October 21, 2019
The Market Surveillance Regulation (MSR) is one of the EU’s key measures to provide a high level of protection of public interests. The robust enforcement of these interests will create the conditions in which fair competition in the Union market for goods can thrive. The new MSR rules will ensure that enforcement is possible regardless of whether the products are placed on the market via offline or online means. The MSR rules will apply irrespective of whether the products are manufactured in the Union or not.
At the moment, EU regulations are enforced at a national level and vary from member state to member state. MSR is a set of uniform rules providing more effective enforcement tools to address online sales and improved cooperation between EU countries, between market surveillance and customs authorities, and through an EU product compliance network for products sold throughout the EU.
Its objective is to improve the working of the EU internal market and reduce variations in competition and promote product safety. MSR tackles the market challenges of global e-commerce and online trading. The EU wide market surveillance measures will include closer cooperation with third countries and international organisations and could consist of checks on products before being exported from a non-EU country.
All products sold in the EU will require an EU based responsible economic player (e.g. an authorised representative). Fulfilment service providers, but also manufacturers, their authorised representatives or importers are collectively referred to as responsible economic players. If no manufacturer, authorised representative or importer exists within the EU, then the marketplace operators or fulfilment service providers are responsible.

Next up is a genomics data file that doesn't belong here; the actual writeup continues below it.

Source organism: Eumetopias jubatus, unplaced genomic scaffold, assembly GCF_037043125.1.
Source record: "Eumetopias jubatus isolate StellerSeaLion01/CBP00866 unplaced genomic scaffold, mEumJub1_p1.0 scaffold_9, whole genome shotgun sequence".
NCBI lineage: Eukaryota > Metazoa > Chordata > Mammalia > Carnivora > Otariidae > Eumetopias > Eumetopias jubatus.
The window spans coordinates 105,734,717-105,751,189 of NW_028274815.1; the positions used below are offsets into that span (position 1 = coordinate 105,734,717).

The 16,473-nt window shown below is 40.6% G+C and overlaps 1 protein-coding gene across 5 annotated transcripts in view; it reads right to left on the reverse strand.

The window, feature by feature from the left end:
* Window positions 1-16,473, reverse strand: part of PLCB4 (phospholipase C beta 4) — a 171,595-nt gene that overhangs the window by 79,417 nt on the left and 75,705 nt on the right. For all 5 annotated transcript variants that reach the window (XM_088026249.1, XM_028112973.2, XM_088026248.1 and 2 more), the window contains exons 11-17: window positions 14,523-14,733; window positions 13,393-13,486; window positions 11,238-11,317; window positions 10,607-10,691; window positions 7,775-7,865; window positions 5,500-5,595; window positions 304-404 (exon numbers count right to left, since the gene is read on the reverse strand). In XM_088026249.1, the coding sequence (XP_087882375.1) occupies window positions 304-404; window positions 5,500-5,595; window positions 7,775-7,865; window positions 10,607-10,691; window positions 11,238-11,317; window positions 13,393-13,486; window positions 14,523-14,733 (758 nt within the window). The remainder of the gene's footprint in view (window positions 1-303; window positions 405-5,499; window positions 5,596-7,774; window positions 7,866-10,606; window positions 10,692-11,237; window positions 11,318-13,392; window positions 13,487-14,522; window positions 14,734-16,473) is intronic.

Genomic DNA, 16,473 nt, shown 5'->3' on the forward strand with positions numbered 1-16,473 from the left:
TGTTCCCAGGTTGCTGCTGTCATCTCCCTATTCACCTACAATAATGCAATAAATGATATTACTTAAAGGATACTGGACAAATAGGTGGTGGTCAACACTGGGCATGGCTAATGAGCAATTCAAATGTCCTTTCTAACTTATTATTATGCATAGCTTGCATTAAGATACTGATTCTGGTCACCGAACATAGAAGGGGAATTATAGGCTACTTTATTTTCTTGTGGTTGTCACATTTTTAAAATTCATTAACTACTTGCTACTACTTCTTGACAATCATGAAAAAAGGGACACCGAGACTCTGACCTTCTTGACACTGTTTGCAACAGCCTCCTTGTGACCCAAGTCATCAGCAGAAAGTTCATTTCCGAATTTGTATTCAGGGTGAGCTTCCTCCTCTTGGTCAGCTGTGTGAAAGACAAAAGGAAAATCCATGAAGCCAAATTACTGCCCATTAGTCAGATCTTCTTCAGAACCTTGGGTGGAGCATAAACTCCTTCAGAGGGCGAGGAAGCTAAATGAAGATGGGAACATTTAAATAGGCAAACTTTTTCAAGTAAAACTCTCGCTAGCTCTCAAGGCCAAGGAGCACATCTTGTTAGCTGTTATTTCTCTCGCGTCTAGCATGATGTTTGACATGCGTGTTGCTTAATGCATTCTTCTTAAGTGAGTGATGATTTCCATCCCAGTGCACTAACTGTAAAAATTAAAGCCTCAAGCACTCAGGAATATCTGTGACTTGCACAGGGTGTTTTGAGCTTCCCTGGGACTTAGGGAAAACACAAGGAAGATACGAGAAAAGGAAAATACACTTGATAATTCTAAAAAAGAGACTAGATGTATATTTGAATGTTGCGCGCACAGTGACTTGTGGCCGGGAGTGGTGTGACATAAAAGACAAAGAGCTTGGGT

“Placing on the market” has been better defined. If a product is available online and an offer is made to an EU domiciled end-user, it will be deemed to have been placed on the market and subject to MSR.
A novel feature is that the role of marketplaces and fulfilment service providers will also be taken into account.
Cross-border powers and the exchange of information between market surveillance authorities begins on the 16 July 2021. Companies should ensure they are fully compliant before the regulations take effect. In the run-up to the introduction of the new rules, distributors, fulfilment service providers and marketplaces are expected to carry out stricter controls to ensure they are compliant.
Categories : World Focus